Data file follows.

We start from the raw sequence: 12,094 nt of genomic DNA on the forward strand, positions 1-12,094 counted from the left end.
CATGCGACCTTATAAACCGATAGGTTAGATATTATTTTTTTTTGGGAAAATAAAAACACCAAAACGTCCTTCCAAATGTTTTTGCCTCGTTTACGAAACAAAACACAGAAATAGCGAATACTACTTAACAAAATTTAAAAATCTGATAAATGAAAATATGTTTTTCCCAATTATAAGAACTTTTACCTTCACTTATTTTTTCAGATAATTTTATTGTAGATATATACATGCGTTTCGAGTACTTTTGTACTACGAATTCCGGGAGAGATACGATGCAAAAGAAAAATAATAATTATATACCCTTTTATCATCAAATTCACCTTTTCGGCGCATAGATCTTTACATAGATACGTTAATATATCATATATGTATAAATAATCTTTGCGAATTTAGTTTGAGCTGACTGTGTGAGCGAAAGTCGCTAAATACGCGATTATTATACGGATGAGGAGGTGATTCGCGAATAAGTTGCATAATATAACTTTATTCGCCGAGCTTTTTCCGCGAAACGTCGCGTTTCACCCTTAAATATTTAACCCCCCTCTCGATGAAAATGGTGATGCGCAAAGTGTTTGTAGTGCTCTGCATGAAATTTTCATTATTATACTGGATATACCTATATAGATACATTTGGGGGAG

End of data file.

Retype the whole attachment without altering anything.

We start from the raw sequence: 12,094 nt of genomic DNA on the forward strand, positions 1-12,094 counted from the left end.
CATGCGACCTTATAAACCGATAGGTTAGATATTATTTTTTTTTGGGAAAATAAAAACACCAAAACGTCCTTCCAAATGTTTTTGCCTCGTTTACGAAACAAAACACAGAAATAGCGAATACTACTTAACAAAATTTAAAAATCTGATAAATGAAAATATGTTTTTCCCAATTATAAGAACTTTTACCTTCACTTATTTTTTCAGATAATTTTATTGTAGATATATACATGCGTTTCGAGTACTTTTGTACTACGAATTCCGGGAGAGATACGATGCAAAAGAAAAATAATAATTATATACCCTTTTATCATCAAATTCACCTTTTCGGCGCATAGATCTTTACATAGATACGTTAATATATCATATATGTATAAATAATCTTTGCGAATTTAGTTTGAGCTGACTGTGTGAGCGAAAGTCGCTAAATACGCGATTATTATACGGATGAGGAGGTGATTCGCGAATAAGTTGCATAATATAACTTTATTCGCCGAGCTTTTTCCGCGAAACGTCGCGTTTCACCCTTAAATATTTAACCCCCCTCTCGATGAAAATGGTGATGCGCAAAGTGTTTGTAGTGCTCTGCATGAAATTTTCATTATTATACTGGATATACCTATATAGATACATTTGGGGGAG